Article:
Grant Review Guidelines

As of January 2022

HEF Grant Request: We welcome grants for all areas of the curriculum, including extra-curricular and co-curricular activities. Grants may also cover staff and curriculum development, including support for implementation. We cannot fund travel or meals. Coordination with the administration is essential and must be demonstrated in the grant application.

Guidelines for review of HEF Grants:

PHASE I (Individual Grant Review)

● Potential impact across grade, department, or school – The #students who will benefit from this project

● Integration into the school program -Project outcomes or activities align with the organizational vision and goals of the school & district. The project is supported and coordinated with the district.

● Demonstration of long-term benefits of the project -The project’s feasibility and sustainability. Is this project a one shot or long lasting. Can the project or its impact be sustained beyond the grant period, if the results warrant.

● Innovation and originality -The project uses a unique creative approach and or introduces a new idea or approach that will lead to increased love of learning and/ academic achievement for students in HOH schools. The potential benefits of this change are made clear within the project.Strength of overall need. Does the proposal make a good case for why this is a need. What problem does it solve? Or, what idea does it introduce and why is that important? Does the grant seek to provide resources to those who are under-resourced?

● Plan for evaluating effectiveness of project – Clear picture of how data will be collected and used to demonstrate degree to which outcomes are met.

● Budget – The budget is clearly explained and aligned with the proposed activities. Should this be a core budget item rather than a HEF grant?

● Diversity, Equity, Inclusion – Does the proposal directly or indirectly address DEI (as defined below) and/or culturally responsive teaching?

○ Diversity – Welcoming differences of race and ethnicity, gender and gender identity, sexual orientation, socioeconomic status, language, culture, national origin, religious commitment, age, (dis)ability status, and political perspective.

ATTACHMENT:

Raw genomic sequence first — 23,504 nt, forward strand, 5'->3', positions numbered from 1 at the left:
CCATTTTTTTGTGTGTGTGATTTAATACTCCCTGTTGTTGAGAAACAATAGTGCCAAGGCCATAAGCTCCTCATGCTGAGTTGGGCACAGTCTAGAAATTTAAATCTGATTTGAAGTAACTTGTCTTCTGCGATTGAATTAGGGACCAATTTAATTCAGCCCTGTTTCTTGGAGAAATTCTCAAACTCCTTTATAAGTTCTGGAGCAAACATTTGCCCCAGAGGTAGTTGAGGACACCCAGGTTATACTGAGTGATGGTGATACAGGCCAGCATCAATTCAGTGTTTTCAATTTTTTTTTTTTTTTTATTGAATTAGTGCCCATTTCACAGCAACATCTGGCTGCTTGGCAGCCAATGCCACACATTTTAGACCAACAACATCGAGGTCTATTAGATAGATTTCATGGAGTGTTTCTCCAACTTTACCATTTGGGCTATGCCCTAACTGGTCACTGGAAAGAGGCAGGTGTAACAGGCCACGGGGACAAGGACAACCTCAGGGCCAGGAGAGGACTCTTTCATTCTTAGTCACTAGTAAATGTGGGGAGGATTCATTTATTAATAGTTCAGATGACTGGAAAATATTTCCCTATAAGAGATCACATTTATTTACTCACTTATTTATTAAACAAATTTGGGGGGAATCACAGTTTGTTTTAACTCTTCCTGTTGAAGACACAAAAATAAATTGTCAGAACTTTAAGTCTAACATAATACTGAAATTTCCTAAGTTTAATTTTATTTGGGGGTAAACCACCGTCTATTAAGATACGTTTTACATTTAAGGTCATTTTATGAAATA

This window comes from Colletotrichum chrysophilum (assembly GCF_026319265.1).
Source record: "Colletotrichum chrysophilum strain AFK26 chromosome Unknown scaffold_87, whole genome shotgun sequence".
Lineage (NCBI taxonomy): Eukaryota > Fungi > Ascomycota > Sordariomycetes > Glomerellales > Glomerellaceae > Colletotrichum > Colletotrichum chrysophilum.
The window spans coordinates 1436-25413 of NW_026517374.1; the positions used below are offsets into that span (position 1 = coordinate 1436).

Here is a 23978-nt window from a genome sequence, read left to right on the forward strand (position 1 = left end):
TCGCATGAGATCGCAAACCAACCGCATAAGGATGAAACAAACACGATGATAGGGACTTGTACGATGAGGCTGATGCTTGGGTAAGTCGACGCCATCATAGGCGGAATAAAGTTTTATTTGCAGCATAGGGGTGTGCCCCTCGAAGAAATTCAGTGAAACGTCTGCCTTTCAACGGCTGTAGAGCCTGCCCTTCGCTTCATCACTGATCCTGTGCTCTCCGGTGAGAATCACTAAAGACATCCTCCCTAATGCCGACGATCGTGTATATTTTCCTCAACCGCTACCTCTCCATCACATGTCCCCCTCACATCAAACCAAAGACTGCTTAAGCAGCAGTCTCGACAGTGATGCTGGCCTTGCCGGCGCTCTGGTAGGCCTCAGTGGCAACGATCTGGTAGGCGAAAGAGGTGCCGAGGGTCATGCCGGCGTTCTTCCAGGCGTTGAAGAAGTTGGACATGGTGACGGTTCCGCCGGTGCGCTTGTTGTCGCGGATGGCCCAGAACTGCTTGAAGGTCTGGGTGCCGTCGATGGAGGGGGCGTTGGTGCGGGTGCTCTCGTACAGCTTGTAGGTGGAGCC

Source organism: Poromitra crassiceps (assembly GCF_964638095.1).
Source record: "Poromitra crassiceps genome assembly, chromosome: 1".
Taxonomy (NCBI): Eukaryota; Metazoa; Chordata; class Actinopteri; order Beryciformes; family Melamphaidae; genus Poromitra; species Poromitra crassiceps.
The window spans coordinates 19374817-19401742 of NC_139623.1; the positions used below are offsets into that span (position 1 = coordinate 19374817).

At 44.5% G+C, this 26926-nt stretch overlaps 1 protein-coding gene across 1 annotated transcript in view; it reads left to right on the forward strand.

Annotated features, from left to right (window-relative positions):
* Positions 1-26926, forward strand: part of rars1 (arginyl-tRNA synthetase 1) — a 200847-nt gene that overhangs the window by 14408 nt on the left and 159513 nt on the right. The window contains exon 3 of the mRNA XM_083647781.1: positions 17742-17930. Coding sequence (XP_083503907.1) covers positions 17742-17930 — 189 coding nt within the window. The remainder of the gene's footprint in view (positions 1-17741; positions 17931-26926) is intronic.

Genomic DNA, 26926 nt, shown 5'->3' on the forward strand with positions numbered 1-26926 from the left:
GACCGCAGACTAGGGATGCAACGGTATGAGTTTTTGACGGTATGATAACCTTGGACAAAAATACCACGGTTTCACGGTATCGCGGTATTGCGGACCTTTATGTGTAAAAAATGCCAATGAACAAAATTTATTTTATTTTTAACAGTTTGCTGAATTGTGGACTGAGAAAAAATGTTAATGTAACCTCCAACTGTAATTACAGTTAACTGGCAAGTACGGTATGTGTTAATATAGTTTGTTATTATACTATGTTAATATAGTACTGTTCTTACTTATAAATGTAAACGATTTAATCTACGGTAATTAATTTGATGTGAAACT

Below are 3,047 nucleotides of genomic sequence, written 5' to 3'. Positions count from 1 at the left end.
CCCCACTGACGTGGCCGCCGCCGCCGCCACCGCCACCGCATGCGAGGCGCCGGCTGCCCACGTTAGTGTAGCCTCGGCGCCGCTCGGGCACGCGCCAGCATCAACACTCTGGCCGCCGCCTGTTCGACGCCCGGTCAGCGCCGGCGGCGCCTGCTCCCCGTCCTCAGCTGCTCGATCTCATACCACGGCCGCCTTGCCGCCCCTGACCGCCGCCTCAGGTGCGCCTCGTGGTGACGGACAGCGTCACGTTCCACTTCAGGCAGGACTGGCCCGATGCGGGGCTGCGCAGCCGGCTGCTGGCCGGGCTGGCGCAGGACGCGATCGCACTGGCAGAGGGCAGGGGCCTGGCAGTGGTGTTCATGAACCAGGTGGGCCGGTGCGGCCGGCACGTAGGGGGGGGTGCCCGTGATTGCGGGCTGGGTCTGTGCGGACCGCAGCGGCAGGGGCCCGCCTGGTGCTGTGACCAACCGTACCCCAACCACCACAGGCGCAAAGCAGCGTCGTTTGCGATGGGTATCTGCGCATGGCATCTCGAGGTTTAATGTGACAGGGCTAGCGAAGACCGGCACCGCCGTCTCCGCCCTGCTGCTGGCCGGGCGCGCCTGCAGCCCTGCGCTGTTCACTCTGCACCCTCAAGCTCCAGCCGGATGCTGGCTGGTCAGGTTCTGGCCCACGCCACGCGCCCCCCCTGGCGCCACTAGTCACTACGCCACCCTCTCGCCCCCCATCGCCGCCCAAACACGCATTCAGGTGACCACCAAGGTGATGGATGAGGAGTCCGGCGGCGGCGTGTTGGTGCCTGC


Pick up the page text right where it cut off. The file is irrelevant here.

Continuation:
○ Inclusion – A commitment to ensuring that differences are welcomed, every person feels a sense of belonging, and everyone’s voice is valued and heard.

○ Equity – A commitment to fair and impartial opportunities for all, often through actively challenging and responding to bias, harassment, and discrimination.

○ Racial Equity – The Center for Social Inclusion defines racial equity as an outcome and a process. We are striving toward the outcome of everyone having what they need to thrive, regardless of their race or where they live. The process of becoming a more equitable society requires breaking down beliefs, systems, policies, and practices that support systemic racism and inequity. You may have seen the concept of race framed as a “social construct”, acknowledging that race is not a category defined by genetics or DNA, and instead is a result of society shaping our views of race and racial identity. This framework puts emphasis on the social, economic, and political implications that have contributed to racial inequity in the United States for hundreds of years.

○ NYS Culturally Responsive Sustaining Education Framework

● Writing Technique – Uses acceptable grammar and style.

● Repeat Grant? Has HEF or PTSA already given to this group in the past? And if so, why hasn’t it made its way into the budget?

PHASE II (Collective Grant Package) – Following all of the individual grant reviews we seek equity of distribution of grants across each school complex (i.e., ES, MS, HS, district-wide).


Source: 21 Day Equity Challenge